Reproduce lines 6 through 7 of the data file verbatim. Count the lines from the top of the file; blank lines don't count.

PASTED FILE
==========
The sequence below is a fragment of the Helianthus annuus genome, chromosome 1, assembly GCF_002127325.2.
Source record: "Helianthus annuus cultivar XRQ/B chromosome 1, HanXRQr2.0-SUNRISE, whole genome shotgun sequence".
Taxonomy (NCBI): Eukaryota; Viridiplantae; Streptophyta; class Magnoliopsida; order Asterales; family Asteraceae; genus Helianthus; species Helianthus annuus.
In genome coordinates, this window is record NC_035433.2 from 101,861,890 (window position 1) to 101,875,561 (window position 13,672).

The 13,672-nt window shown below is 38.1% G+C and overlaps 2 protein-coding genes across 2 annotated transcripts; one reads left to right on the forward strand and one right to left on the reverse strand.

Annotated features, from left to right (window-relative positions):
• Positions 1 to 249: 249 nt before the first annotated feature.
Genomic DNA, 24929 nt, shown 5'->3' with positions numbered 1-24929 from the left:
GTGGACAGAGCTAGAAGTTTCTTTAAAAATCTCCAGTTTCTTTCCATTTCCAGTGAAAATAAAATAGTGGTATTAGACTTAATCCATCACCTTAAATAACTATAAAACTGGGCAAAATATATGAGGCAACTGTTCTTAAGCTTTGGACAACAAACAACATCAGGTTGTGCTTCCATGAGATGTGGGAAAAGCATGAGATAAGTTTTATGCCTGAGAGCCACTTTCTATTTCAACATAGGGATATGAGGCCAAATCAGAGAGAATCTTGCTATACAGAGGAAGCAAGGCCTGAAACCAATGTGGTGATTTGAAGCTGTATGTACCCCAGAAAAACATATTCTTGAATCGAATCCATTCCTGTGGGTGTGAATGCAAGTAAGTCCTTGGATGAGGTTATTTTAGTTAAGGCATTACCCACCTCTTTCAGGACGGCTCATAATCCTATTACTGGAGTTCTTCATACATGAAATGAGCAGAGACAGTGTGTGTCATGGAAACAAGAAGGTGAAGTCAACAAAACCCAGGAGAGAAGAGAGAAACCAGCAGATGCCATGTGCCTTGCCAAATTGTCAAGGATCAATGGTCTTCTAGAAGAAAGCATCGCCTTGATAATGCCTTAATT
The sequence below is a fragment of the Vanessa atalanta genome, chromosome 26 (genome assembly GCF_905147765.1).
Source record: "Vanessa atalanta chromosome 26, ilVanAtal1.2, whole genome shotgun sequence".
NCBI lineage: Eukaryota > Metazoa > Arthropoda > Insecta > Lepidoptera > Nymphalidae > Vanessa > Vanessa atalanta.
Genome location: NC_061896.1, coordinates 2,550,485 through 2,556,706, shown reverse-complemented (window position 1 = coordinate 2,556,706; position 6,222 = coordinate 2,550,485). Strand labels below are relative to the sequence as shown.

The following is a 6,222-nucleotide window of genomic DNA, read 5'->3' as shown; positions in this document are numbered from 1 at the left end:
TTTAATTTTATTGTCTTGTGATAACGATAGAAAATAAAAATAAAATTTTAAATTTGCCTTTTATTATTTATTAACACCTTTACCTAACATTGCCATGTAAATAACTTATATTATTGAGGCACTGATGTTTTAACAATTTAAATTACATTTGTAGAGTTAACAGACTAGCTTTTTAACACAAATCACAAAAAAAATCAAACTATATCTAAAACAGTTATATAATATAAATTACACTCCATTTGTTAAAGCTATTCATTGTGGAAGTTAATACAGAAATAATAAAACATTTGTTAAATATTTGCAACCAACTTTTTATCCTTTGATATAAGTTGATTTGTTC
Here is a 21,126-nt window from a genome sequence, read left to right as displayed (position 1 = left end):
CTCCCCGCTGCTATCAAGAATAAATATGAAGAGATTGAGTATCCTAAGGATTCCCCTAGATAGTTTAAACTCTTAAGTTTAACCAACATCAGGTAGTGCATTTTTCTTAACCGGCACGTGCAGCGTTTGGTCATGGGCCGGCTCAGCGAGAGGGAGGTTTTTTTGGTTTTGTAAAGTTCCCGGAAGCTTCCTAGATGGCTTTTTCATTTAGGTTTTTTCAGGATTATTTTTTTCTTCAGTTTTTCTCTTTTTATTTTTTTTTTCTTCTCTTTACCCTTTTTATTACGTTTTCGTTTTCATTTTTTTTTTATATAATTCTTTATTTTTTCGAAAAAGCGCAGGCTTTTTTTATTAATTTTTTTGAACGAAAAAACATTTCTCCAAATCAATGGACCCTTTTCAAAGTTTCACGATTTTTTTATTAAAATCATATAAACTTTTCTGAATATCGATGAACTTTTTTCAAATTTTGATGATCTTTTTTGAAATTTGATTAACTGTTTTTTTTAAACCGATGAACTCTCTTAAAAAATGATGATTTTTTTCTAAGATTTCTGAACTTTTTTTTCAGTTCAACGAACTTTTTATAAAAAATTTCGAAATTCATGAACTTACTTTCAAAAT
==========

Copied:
Annotated features, from left to right (window-relative positions):
• Positions 1 to 249: 249 nt before the first annotated feature.